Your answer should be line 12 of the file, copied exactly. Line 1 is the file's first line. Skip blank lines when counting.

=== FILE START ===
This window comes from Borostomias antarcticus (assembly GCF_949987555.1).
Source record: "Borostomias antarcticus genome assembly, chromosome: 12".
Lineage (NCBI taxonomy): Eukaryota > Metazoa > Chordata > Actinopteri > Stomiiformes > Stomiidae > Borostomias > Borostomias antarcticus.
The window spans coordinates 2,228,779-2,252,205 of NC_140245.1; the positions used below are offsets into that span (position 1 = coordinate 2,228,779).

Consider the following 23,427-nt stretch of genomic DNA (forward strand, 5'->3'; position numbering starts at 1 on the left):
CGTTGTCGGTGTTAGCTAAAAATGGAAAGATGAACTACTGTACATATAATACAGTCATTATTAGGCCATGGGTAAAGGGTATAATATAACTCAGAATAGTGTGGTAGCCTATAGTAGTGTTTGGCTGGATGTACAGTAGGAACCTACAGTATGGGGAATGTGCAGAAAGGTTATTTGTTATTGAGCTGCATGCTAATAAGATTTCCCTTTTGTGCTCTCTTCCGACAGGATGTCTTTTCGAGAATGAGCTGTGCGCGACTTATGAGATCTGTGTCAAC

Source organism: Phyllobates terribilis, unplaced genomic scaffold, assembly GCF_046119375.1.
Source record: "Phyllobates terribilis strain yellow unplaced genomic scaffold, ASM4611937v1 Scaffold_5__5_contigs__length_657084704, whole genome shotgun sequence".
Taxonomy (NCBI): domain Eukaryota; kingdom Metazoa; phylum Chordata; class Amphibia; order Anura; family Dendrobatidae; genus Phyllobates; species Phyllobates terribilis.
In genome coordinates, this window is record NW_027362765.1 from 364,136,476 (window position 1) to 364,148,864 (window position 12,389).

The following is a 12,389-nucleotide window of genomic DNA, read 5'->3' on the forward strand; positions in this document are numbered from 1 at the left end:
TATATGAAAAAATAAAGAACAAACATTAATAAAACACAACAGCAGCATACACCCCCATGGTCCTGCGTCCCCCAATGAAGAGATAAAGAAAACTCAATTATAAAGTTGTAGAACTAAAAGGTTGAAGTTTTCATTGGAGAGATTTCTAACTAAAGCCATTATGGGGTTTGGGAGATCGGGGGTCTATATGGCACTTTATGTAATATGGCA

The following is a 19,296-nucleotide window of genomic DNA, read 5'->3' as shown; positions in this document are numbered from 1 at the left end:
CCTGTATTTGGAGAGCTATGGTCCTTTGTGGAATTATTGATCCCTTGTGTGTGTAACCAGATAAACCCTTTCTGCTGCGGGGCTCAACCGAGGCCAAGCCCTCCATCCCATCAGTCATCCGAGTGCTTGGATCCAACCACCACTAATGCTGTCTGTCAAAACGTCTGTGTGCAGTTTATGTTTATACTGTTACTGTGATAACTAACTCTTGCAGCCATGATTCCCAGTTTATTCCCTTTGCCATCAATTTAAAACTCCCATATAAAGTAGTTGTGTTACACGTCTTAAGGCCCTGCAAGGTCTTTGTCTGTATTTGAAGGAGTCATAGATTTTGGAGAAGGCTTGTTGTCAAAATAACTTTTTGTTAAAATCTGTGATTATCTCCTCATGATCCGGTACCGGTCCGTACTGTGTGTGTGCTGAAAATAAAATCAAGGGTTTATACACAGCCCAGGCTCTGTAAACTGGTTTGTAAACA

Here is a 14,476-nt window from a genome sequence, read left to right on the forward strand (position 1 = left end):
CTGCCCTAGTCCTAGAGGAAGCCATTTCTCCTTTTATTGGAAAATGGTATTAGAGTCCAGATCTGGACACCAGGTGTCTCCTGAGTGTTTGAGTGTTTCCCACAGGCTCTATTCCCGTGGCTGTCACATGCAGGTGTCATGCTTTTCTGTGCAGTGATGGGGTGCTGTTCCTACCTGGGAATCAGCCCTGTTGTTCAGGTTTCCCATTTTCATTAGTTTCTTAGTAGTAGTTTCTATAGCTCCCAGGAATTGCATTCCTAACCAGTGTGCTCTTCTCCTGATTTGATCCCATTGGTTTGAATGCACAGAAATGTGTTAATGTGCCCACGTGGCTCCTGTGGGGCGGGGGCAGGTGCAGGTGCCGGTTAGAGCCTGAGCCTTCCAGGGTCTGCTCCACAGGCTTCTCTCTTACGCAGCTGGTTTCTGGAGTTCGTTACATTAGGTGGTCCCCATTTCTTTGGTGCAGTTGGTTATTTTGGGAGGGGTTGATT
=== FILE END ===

TATATGAAAAAATAAAGAACAAACATTAATAAAACACAACAGCAGCATACACCCCCATGGTCCTGCGTCCCCCAATGAAGAGATAAAGAAAACTCAATTATAAAGTTGTAGAACTAAAAGGTTGAAGTTTTCATTGGAGAGATTTCTAACTAAAGCCATTATGGGGTTTGGGAGATCGGGGGTCTATATGGCACTTTATGTAATATGGCA